How to (somewhat) be a Productive Writer. Guest Post by Ellen McGinty

How to be a Productive Writer – a (somewhat) unhelpful guide from a mom with three kids under 5.

Writers, we are all busy people so I’m going to break this into easy bullet points. But first, my (somewhat) unhelpful tip to be a productive writer and have a balanced family life.

That is, DON’T.

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Life will never be perfect – need I say that? When I strive to balance everything I’m stressed, hair falling out and ghosted by writerly angst.  No matter how good I am at multitasking, I still have to choose where my energy goes. I don’t know about you, but if I have to choose, it’s family.

So how does this help me be a productive writer?

Know the Seasons:

  1. Free time Season: no children, single or married, writes for hours on end, has another job, hobbies, a cuddly sidekick, and never enough time!
  2. Baby Season:at least one baby, changes diapers and hands never smell the same again. Writes during naps, naps during naps, and never enough time.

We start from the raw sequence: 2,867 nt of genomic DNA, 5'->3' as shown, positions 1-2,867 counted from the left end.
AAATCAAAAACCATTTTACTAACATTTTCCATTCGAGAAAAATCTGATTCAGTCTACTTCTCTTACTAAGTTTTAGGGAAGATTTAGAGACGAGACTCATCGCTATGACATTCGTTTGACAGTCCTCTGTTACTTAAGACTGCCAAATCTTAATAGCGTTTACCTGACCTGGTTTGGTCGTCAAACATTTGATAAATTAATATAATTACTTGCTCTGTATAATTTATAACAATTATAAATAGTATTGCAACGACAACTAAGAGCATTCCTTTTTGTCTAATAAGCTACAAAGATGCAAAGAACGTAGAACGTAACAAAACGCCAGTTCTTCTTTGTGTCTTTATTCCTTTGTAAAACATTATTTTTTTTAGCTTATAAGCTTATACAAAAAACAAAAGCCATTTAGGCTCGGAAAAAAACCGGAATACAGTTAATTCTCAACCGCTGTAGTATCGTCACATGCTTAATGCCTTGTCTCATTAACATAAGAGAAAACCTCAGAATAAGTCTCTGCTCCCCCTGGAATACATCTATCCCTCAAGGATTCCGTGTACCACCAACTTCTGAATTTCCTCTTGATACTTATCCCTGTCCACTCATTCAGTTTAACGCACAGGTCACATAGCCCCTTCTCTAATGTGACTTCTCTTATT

3. Toddler Season: Early mornings, late nights, scraps of paper while the kids are distracted with a television show. Busy, busy, andnever enough time.
  4. Everything Season: kids of all ages, school trips, busy summers and time to write (sometimes) when the kids are at school, but never enough time.
  5. Out of the House Season: you’ve made it! The kids are no longer at home and you can write to your hearts content. But you’re still a mom, a friend, etc. and never enough time.

I lived my life this way up until season #3 (or if I’m honest, maybe until yesterday) and then I realized, there would never be enough time. And who wants to look at life through an hourglass half-empty? l I can never fit everything into that hourglass. But, I get to CHOOSE what I do fill it with. Which leads me to the next tip to be a productive writer and prioritize family.

Embrace your Constraints:

It’s scientificly proven that creativity thrives best in constraints. That’s the writing journey, isn’t it? Throw characters into the crucible for them to come out refined by the fire. It works for our characters because that’s how it works in real life.